Saturday, December 26, 2009

What can I do with Japanese Double Gauze?

Shaerie here, taking over Daniel's blog while he works on his next amazing project. We have had a bunch of people ask about this great fabric! Double gauze consists of two layers of sheer cotton gauze sandwiched together with tiny, almost invisible stitches. Heather Ross' "Far Far Away" and the Spring 2009 Echino collection by Etsuko Furuya plus many of Naomi Ito's Nani Iro designs are printed on double gauze.  It's cool and incredibly soft, opaque and a bit spongy with a good drape - so what do you do with it? Many people have been making children's garments and quilts out of double gauze because it is so soft, but it translates into fantastic garments for big people too! Especially the more sophisticated prints, like LIONS!


I recommend picking a pattern with simple lines and a minimum of details. A simple, loose shift dress or tunic would be ideal! Double gauze is not stiff like woven cotton, so you can pick a loose style and it will drape over the body better. Of course, the many Japanese pattern books out there have great designs that work well with double gauze. I picked a tunic dress from the book "Stylish Dress Book" - the one on the cover actually - to make out of my turquoise LION double gauze from Echino's last collection.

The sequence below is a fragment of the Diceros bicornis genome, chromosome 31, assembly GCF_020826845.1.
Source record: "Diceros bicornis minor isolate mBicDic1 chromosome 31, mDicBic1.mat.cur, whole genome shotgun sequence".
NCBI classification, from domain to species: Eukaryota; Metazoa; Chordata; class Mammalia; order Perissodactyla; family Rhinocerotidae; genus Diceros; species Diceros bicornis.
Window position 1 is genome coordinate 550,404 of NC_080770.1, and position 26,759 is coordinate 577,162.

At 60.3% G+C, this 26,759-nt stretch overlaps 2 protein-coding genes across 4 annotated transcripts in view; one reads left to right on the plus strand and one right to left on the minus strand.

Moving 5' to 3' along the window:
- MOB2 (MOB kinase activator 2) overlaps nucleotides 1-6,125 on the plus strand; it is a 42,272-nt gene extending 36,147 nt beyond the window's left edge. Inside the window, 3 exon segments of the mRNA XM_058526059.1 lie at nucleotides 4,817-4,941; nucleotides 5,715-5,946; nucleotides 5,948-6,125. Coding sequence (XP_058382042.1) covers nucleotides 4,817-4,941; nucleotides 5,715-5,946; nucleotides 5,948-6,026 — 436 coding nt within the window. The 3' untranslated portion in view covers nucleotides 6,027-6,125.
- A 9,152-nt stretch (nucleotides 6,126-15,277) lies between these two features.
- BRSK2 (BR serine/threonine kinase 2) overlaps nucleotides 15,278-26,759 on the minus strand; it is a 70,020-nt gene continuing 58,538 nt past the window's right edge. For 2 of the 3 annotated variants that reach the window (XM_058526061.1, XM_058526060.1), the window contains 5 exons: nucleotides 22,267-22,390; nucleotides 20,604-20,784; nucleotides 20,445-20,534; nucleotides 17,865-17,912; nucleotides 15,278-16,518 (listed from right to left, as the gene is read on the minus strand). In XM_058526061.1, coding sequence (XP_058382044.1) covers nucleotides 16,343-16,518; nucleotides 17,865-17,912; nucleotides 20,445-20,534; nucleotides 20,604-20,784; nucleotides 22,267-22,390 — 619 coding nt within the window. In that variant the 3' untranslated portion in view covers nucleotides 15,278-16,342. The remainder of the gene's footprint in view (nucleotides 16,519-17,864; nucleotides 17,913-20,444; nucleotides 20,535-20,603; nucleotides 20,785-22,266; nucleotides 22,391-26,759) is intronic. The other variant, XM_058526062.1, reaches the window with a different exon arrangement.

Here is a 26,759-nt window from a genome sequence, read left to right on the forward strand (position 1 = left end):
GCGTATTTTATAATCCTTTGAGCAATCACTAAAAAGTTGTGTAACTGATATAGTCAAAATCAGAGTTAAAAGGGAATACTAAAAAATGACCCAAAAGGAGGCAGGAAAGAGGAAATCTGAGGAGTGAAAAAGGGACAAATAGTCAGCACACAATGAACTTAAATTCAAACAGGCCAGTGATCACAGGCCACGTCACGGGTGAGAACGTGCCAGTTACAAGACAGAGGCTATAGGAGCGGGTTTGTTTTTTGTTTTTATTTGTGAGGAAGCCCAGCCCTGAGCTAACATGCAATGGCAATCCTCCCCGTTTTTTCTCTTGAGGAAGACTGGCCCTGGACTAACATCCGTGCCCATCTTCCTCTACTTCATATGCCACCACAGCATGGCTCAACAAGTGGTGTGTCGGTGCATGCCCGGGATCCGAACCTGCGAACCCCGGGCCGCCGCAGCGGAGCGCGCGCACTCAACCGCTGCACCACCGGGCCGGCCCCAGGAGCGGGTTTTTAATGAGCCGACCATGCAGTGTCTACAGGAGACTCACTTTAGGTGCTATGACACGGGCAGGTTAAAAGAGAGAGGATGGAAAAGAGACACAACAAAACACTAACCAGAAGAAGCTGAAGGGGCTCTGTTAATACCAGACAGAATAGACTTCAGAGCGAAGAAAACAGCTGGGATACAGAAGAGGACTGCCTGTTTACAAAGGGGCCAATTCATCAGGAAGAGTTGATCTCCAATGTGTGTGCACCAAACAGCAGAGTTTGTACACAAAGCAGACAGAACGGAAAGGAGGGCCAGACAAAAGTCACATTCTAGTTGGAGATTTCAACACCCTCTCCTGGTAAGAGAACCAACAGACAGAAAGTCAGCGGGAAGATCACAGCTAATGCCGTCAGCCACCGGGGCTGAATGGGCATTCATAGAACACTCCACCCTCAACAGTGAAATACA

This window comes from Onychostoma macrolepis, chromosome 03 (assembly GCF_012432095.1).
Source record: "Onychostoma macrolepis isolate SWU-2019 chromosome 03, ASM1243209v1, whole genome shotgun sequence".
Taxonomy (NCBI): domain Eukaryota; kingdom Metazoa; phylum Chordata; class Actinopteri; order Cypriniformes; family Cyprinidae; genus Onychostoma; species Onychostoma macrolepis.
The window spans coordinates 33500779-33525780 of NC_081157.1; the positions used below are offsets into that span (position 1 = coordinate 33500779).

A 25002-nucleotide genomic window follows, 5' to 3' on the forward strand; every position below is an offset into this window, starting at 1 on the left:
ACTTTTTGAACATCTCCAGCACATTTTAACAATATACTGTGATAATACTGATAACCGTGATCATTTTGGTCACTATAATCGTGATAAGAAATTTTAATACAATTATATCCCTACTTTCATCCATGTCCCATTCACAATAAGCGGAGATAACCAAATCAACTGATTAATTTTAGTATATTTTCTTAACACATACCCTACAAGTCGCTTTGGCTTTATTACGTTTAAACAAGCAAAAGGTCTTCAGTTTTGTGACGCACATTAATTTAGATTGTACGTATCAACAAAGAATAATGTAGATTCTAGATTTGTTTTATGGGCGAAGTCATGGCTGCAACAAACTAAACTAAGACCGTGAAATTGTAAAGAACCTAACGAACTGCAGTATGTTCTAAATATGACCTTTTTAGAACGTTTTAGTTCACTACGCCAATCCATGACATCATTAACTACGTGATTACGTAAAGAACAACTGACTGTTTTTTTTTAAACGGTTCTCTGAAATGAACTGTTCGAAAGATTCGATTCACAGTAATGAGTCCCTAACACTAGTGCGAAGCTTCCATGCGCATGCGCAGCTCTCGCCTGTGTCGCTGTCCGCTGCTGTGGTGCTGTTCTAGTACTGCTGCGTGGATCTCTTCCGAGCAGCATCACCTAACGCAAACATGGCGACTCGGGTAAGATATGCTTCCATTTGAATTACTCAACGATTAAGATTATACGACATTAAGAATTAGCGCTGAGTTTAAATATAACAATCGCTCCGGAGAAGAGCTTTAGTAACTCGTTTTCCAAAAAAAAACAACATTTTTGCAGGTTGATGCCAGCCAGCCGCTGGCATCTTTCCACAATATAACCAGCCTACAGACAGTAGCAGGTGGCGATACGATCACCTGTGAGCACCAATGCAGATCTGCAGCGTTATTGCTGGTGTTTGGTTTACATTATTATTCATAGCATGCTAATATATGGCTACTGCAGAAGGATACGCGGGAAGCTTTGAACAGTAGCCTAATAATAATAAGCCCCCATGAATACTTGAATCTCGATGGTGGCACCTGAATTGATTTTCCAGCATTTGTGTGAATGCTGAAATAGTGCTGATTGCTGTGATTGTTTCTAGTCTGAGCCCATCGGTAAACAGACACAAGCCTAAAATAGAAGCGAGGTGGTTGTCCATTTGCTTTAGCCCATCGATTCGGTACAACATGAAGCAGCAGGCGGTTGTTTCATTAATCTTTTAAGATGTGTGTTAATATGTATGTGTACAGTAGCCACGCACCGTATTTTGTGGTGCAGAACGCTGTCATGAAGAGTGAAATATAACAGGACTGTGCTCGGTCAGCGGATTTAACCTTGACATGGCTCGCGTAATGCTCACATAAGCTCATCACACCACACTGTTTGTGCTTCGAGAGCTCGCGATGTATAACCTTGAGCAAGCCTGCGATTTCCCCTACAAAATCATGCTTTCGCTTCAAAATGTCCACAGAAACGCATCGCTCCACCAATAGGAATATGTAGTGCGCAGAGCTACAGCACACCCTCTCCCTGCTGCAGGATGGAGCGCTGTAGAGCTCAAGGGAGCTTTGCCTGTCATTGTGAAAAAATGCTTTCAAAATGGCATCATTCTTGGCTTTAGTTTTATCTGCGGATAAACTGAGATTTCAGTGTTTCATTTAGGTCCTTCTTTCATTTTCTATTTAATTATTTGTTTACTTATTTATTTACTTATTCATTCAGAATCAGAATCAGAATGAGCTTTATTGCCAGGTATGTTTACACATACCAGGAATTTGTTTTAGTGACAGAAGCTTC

Double gauze frays easily so you have to finish the edges - I used a three step zig zag on each separate seam allowance so I could press them open. It presses beautifully, so the tucks down the front of the dress came out straight and crisp, not too bulky. A small amount of gathering works fine (as in the back of the dress) but if there is a lot of gathering pleats or tucks might work better. Too much gathering might end up being too poofy. Make sure you pin darts and pleats well as the fabric can shift easily!


If you are curious about how to use Japanese pattern books, I'll be hijacking Daniel's blog again shortly to do a demo of how to trace the patterns and add the correct seam allowance. Stay tuned!

posted by Shaerie, posing as Daniel

Sunday, December 13, 2009

And so it begins...

And so it begins…with a big mess. Let this be a lesson to us all; don’t put bobbins full of thread in the washing machine. It took me twenty minutes to release my freshly laundered clothes from the mouth of that fierce, golden-toothed beast.

Little “Zakka Sewing” Linen Basket
When I was told I was getting my very own blog I rejoiced, and when I was done rejoicing I picked up one of the cutest books I’ve ever had my hands on. I’d had my eye on it for a while, and now I had a wonderful reason to actually tackle some of it’s cuteness. “Zakka Sewing” by Chika Mori is that book and the linen basket was just the right level of cute to start with. I decided to make my basket with a putty colored cotton linen blend, line it with a stunning traditional Japanese indigo, and use a sew in fleece as the stuffing. All ingredients combined are collectively cute enough to suit the basket. Tired of hearing the word cute? Too bad, you’re in the wrong place.